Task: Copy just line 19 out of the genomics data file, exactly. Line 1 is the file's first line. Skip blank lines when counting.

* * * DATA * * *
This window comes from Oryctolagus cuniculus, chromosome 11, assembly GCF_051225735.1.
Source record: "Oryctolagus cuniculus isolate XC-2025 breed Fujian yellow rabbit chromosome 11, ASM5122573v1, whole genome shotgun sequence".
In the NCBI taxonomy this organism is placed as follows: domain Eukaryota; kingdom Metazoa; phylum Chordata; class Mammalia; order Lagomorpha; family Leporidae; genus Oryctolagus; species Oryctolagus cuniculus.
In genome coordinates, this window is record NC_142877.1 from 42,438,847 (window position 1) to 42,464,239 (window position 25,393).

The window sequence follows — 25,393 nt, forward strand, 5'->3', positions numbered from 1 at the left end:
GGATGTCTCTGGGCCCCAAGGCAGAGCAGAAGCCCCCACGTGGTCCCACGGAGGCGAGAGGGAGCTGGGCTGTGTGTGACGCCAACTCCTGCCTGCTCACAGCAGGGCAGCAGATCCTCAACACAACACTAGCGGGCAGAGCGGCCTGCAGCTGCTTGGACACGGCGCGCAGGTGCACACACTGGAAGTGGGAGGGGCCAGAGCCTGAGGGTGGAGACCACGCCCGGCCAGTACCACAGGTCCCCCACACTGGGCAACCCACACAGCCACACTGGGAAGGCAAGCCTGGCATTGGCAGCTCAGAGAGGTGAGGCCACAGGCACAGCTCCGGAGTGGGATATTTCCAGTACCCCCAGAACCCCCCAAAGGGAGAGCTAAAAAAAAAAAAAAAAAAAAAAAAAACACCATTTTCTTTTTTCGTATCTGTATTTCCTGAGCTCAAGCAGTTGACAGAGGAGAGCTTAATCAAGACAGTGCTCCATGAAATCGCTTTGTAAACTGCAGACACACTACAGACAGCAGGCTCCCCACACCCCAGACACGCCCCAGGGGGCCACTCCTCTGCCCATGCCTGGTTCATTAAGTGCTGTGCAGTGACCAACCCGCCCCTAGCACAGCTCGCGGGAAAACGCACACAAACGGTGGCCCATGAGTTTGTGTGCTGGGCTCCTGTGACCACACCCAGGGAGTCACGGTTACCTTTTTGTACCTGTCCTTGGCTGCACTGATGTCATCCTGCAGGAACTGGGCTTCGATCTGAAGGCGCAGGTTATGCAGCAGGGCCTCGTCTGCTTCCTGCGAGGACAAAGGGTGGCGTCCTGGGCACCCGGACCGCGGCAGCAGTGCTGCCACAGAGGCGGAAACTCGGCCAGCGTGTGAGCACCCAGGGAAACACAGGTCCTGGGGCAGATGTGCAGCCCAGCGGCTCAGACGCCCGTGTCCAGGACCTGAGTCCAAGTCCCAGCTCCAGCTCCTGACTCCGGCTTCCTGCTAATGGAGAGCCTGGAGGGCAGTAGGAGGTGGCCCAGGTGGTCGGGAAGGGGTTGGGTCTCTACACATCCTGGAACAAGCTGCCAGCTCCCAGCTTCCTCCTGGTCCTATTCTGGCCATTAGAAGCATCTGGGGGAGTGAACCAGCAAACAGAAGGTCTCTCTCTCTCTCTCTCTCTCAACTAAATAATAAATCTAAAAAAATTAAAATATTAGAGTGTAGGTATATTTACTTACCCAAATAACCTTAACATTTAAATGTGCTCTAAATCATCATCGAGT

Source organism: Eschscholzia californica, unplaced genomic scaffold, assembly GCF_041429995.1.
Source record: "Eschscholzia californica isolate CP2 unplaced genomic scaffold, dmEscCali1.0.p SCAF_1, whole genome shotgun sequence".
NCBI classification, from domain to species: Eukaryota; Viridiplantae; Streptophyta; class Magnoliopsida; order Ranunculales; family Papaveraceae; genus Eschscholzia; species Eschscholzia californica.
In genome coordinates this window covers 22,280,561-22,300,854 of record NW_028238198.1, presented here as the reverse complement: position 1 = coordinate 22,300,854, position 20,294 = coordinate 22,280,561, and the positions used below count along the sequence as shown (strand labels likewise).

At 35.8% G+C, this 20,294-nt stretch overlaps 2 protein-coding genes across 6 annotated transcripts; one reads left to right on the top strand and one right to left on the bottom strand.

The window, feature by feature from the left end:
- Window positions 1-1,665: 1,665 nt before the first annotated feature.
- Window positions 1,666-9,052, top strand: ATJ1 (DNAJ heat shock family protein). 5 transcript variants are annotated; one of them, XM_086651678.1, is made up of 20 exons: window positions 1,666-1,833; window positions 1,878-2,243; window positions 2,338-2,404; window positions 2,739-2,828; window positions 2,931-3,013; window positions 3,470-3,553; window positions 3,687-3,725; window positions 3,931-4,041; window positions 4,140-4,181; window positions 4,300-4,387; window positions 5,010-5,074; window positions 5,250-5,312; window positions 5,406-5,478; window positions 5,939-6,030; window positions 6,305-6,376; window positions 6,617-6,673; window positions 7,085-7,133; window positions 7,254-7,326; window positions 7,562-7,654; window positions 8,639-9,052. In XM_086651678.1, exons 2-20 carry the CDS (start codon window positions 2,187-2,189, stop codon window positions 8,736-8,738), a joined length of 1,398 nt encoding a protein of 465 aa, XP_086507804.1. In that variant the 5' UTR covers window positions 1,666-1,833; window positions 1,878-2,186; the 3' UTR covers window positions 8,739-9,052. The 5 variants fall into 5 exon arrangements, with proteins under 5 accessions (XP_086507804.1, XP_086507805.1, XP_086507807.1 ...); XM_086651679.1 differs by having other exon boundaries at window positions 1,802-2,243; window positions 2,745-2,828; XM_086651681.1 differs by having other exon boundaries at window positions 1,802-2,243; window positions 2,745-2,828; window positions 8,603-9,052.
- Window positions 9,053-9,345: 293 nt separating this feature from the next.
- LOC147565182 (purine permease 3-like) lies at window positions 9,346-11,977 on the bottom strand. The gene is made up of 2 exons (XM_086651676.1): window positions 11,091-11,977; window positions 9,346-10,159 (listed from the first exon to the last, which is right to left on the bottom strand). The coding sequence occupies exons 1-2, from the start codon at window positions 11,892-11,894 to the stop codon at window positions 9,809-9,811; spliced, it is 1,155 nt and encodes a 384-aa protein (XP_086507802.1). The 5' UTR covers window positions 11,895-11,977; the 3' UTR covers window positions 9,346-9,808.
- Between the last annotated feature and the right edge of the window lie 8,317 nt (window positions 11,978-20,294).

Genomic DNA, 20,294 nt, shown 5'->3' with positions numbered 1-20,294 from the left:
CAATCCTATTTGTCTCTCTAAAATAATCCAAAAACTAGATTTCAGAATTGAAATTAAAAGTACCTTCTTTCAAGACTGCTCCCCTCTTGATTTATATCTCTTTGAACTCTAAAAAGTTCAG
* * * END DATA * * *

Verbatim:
CAATCCTATTTGTCTCTCTAAAATAATCCAAAAACTAGATTTCAGAATTGAAATTAAAAGTACCTTCTTTCAAGACTGCTCCCCTCTTGATTTATATCTCTTTGAACTCTAAAAAGTTCAG